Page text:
“The forks are braced, Triumph GP style, while racing shots of the time often show Triumphs like this one with that modification. “Shrouds are Triumph GP too, as is the rev counter mounting bracket. The handlebars are rigid bars, turned upside down, while the front hub is the 1954 pie-crust one, used for one year only. The one gallon oil tank was part of the factory race kit, likewise the rear-sets – Ace Classics can supply all the bits used to customers now for swinging arm and rigid machines. We’re also going to be making the Feridax-style racing seats.”
Dick elaborates on what’s been done to the engine; “The twin carbs are Amal 389s, 1 3⁄16in size. The iron head is Tiger 110, though I’ve modified it with a few secret tricks I’ve learnt over the years. The valves are Nucleus. It’s running twin plug heads, another period mod.
“Barrels are standard 650cc eight-stud with the pistons an original set of MC Cycle Supply forged pistons which give a 9:1 compression ratio. The bottom end has a two-piece (three including the flywheel) crankshaft assembly, extensively lightened, with R&R billet rods and the crank balanced at 85 per cent.
Dick goes on; “We’re using a four-speed close ratio gearbox, while the multi-plate clutch runs in an aluminium basket. Goodwood’s organisers’ are very specific about what is and isn’t allowed; for example we’re using a magneto ignition and chain primary drive, as stipulated. We could also easily make it 750cc but machines have to run at the size they were originally supplied, hence we’re at 650cc.”
Kev will be riding at Goodwood and although he hasn’t ever ridden in a race before, he has done track days since he was 18 – he’s now 30 – so has lots of track experience. He said; “I went to Goodwood in 2008 and was inspired. I just wanted to have a go. It’s taken us an awful lot of work to get this far, with lots of correspondence with Goodwood. Now we just want to give a good account of ourselves and finish the races.” So far, the duo don’t know who their ‘professional’ rider will be, with Goodwood leaving it quite late to decide.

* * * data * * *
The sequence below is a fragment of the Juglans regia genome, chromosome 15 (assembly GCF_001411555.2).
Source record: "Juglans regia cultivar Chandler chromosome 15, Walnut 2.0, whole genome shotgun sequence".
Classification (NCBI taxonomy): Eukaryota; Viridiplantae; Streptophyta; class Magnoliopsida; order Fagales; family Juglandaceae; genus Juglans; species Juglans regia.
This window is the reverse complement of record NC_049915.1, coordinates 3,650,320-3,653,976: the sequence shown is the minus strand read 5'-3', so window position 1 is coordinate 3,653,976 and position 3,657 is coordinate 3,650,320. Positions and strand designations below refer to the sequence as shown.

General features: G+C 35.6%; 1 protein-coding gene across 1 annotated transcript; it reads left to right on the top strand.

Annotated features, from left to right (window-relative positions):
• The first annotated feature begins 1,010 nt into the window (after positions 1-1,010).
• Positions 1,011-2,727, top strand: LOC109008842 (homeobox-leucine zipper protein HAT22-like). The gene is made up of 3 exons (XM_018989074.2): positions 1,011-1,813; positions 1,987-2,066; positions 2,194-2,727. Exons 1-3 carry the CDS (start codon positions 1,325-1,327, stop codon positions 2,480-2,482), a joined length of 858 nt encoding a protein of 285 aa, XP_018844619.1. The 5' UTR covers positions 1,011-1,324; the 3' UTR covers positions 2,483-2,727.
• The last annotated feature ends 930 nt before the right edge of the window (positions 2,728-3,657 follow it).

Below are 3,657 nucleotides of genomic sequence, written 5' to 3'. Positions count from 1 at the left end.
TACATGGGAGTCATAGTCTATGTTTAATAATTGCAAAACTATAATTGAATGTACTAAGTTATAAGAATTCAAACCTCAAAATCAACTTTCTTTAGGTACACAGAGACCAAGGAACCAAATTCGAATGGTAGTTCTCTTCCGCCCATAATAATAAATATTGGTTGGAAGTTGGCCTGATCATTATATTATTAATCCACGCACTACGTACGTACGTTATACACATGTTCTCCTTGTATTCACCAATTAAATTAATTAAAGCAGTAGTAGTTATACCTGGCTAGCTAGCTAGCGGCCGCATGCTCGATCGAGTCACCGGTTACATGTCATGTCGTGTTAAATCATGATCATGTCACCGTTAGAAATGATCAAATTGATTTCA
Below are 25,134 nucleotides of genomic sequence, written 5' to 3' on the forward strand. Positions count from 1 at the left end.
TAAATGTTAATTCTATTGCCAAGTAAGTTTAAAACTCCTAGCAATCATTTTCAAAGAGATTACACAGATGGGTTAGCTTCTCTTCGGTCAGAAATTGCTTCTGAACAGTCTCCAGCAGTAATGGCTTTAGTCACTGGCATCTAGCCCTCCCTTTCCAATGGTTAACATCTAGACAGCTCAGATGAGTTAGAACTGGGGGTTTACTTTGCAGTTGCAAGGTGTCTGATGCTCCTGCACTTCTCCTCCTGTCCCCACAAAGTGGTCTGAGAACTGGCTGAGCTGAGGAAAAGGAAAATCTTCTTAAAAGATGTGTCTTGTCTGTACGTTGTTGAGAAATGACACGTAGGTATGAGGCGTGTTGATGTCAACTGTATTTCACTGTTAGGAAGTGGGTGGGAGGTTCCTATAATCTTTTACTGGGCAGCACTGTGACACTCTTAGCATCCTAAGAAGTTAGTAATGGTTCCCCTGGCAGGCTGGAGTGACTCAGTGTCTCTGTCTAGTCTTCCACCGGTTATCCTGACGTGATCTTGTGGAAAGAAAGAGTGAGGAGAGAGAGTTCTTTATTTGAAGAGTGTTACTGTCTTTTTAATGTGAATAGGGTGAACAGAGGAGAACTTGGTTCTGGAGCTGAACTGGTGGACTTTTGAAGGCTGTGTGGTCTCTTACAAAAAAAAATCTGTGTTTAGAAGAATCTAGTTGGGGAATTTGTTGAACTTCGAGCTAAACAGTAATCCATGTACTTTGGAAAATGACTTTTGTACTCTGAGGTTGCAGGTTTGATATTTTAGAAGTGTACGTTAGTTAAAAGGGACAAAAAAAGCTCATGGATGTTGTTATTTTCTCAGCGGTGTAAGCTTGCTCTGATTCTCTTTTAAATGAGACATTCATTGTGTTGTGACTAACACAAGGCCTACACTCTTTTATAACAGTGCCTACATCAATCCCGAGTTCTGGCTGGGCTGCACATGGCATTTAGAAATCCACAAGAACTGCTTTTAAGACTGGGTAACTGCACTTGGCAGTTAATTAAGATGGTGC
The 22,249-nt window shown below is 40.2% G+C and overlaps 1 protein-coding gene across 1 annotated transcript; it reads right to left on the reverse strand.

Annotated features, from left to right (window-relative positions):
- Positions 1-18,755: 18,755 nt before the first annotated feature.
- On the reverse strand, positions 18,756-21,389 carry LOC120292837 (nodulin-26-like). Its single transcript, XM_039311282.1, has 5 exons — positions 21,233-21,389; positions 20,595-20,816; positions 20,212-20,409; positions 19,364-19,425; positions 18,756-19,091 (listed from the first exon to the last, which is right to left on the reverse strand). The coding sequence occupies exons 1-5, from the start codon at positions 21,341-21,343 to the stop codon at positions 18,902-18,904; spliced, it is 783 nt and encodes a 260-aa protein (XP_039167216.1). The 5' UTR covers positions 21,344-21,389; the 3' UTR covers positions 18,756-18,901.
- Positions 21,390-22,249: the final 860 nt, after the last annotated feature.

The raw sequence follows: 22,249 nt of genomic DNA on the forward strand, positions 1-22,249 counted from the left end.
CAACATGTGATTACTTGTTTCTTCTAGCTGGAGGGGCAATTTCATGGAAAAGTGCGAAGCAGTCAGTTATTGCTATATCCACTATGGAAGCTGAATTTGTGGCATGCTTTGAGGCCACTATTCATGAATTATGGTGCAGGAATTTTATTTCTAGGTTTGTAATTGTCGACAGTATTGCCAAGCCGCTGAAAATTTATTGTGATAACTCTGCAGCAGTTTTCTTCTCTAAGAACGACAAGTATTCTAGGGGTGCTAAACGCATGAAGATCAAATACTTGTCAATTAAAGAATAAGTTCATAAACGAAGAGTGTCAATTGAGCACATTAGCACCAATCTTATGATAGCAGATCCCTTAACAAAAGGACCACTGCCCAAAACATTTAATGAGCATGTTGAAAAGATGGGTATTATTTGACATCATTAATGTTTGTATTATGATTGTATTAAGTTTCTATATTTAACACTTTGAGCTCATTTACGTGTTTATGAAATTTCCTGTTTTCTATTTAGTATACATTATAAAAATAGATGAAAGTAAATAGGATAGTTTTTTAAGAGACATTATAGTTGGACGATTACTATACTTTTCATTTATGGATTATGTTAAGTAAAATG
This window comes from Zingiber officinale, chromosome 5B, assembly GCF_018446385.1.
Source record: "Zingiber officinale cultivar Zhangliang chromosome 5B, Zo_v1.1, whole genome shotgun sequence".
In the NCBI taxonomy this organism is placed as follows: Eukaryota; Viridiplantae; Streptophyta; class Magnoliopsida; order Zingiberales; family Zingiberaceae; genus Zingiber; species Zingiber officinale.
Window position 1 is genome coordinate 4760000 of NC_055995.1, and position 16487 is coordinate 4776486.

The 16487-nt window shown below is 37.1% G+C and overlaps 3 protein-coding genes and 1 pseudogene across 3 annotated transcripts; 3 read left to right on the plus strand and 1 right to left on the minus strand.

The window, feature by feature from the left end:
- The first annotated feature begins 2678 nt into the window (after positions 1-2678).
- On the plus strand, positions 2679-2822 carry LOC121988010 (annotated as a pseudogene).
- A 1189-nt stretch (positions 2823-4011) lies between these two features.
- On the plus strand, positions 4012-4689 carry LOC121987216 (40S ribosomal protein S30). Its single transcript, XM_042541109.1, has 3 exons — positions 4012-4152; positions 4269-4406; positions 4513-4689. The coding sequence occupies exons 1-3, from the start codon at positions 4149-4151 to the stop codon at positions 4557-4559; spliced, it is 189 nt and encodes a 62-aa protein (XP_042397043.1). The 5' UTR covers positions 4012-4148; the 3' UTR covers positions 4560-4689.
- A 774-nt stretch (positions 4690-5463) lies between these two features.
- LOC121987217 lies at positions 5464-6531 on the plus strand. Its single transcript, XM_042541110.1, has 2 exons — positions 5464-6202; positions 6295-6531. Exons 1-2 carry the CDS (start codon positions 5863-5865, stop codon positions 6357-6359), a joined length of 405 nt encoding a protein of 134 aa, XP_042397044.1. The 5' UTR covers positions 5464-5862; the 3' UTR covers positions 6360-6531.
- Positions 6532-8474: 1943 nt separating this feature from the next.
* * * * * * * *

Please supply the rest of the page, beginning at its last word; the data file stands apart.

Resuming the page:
Whoever gets the opportunity, Kev reports that they’ll find the handling is pretty good; “I’ve done a few track days on it and can ride around the outside of some of the ‘moderns’. It’s got Avon GP tyres on it, which seem to suit, plus our rolling chassis mods work well too.”
Talking about what they may do with the Triumph post Goodwood, both Kev and Dick are keen to race it more – and also develop it some more too. Kev; “I fancy doing some VMCC racing, so that’s perhaps what we’ll do.” Dick expands; “There’s a few mods we could do, like running it as a 750, using a different ignition, different primary drive…all things we could do if we were racing it in a different series. We’ll see.”
Whatever becomes of this Ace/Baron Triumph, it’s certainly an eye catching piece of kit, retaining a period look while, hopefully, being able to cut it on the race track. We’ll be reporting from the pits on how the Revival goes.Enjoy more The Classic MotorCycle reading in the monthly magazine. Click here to subscribe.